Bold initiatives took a back seat to politics during the 2017 legislative session. But some meaningful legislation did manage to pass that will have an impact on the future of the Atlanta region.
Here’s a look at some of the key takeaways from this year’s session:
Backed by House and Senate study committees that met during the fall of 2016, both the Senate and House introduced bills (SB 6 and HB 160) early in the session that would have created statewide commissions on transit governance.
Both versions raised hopes that the state would undertake a comprehensive look at transit statewide, with a focus on the Atlanta region and an eye toward committing regular state funding for transit in the future. Neither transit bill survived, but the House passed a resolution to form a House-only committee (HR 848) to examine the same transit issues, which would include representation from ARC’s Executive Director.
Meanwhile, speaker of the House David Ralston made public comments about the importance of transit to the future of the state, making it clear that he takes this issue seriously and expects the legislature to revisit it in 2018.
The General Assembly for the first time passed addressing autonomous vehicles. The final bill modifies the amount of liability insurance required for self-driving vehicles without imposing further requirements that might have hindered future innovation.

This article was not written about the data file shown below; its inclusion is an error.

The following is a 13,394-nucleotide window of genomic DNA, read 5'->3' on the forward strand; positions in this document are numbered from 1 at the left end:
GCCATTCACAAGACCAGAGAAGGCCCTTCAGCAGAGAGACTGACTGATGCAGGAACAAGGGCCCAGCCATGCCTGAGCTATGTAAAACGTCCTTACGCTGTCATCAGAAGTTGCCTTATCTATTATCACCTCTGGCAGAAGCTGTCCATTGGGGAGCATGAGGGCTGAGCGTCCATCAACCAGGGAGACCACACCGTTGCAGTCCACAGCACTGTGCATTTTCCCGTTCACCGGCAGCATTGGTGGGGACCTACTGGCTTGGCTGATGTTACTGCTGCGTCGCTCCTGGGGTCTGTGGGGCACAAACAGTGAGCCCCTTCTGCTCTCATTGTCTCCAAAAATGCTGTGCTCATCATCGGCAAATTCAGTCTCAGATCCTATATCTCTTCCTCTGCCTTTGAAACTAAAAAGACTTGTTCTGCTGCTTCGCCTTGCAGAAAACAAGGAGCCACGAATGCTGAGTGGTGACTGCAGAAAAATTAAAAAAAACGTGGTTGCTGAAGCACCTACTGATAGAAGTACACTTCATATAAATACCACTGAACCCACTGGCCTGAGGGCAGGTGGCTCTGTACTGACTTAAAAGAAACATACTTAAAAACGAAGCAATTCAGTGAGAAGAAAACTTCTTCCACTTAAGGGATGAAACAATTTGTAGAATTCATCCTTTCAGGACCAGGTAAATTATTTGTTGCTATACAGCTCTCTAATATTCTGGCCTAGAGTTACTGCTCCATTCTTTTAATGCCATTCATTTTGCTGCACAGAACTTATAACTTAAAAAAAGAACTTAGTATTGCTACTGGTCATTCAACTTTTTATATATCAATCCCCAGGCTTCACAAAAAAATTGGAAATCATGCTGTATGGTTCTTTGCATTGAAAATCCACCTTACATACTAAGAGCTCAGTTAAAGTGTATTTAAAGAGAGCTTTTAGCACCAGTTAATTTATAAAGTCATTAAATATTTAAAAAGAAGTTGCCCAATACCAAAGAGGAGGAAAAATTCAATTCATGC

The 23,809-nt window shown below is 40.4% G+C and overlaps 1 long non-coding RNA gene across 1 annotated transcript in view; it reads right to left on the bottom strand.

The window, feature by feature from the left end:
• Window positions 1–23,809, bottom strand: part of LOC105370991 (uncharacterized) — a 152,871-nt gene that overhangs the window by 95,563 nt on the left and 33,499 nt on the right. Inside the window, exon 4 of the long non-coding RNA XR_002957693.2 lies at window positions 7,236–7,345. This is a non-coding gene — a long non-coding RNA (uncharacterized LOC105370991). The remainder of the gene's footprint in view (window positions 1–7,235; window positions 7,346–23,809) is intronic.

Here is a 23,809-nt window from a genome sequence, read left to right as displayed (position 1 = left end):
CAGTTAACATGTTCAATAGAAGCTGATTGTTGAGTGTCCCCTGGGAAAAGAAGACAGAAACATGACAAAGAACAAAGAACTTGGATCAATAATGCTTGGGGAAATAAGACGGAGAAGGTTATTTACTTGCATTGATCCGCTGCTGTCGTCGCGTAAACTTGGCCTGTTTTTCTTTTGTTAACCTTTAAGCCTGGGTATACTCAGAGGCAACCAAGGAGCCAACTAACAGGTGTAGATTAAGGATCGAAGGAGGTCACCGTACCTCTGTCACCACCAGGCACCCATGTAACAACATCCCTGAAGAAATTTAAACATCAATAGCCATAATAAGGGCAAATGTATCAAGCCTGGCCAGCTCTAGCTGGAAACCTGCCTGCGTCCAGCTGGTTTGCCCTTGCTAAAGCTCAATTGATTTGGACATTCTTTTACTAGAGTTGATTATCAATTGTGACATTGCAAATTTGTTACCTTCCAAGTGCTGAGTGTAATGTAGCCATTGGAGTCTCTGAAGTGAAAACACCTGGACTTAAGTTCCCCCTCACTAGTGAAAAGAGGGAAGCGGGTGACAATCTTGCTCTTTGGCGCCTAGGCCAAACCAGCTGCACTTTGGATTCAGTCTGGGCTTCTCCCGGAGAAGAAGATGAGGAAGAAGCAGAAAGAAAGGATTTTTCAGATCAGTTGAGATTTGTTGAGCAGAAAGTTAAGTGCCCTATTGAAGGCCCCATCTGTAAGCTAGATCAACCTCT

The legislature modified the existing transportation SPLOST law to give counties and cities more flexibility if they choose to put a referendum before their voters to fund transportation projects.
Of interest to Cobb County, a resolution passed ensuring that the possibility of commuter rail remains open as the state enters into a new railroad lease.
A bill that would have imposed a new sales tax on ride-hailing services such as Uber and Lyft services did not pass.
Stream buffer and stormwater fee laws
New study committees were created to examine stream buffer laws and stormwater fees. ARC and the Metropolitan North Georgia Water Planning District will be engaged in these study committees to ensure that the region’s water interests remain top of mind during these discussions.
The state’s 2018 budget included an additional $4.2 million for home and community based services for older adults, which will remove more than 2,000 people from waiting lists. The budget also included $750,000 to provide additional meals for senior as well as funding to hire 11 adult protective services caseworkers and help the Georgia Alzheimer’s Project to establish Memory Clinics throughout the state.
Also of interest to aging advocates, legislators passed a bill allowing dental hygienists to perform cleanings outside of a dental office in such locations as senior services facilities. Another bill passed that will allow employees in larger organizations to use sick leave to care for sick family members, providing significant help for caregivers.
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